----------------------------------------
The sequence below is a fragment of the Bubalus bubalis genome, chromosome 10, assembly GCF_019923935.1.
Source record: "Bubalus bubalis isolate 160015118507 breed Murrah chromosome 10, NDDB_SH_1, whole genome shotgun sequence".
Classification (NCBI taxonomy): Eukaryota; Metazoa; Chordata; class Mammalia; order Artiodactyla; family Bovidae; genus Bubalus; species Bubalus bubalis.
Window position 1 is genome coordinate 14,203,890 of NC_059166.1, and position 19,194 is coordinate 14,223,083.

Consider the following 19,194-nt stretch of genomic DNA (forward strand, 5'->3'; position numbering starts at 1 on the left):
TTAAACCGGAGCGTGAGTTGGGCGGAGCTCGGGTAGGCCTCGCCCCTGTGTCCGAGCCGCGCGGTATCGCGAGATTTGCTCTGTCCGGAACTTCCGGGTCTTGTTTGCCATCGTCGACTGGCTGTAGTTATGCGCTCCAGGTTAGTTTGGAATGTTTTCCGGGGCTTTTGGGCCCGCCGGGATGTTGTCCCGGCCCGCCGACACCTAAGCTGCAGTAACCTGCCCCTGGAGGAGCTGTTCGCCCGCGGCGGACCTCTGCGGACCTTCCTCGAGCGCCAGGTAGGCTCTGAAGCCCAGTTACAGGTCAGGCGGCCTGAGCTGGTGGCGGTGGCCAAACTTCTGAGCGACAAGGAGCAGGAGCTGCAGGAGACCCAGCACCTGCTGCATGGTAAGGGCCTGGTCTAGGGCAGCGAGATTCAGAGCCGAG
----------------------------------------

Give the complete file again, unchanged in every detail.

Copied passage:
The sequence below is a fragment of the Bubalus bubalis genome, chromosome 10, assembly GCF_019923935.1.
Source record: "Bubalus bubalis isolate 160015118507 breed Murrah chromosome 10, NDDB_SH_1, whole genome shotgun sequence".
Classification (NCBI taxonomy): Eukaryota; Metazoa; Chordata; class Mammalia; order Artiodactyla; family Bovidae; genus Bubalus; species Bubalus bubalis.
Window position 1 is genome coordinate 14,203,890 of NC_059166.1, and position 19,194 is coordinate 14,223,083.

Consider the following 19,194-nt stretch of genomic DNA (forward strand, 5'->3'; position numbering starts at 1 on the left):
TTAAACCGGAGCGTGAGTTGGGCGGAGCTCGGGTAGGCCTCGCCCCTGTGTCCGAGCCGCGCGGTATCGCGAGATTTGCTCTGTCCGGAACTTCCGGGTCTTGTTTGCCATCGTCGACTGGCTGTAGTTATGCGCTCCAGGTTAGTTTGGAATGTTTTCCGGGGCTTTTGGGCCCGCCGGGATGTTGTCCCGGCCCGCCGACACCTAAGCTGCAGTAACCTGCCCCTGGAGGAGCTGTTCGCCCGCGGCGGACCTCTGCGGACCTTCCTCGAGCGCCAGGTAGGCTCTGAAGCCCAGTTACAGGTCAGGCGGCCTGAGCTGGTGGCGGTGGCCAAACTTCTGAGCGACAAGGAGCAGGAGCTGCAGGAGACCCAGCACCTGCTGCATGGTAAGGGCCTGGTCTAGGGCAGCGAGATTCAGAGCCGAG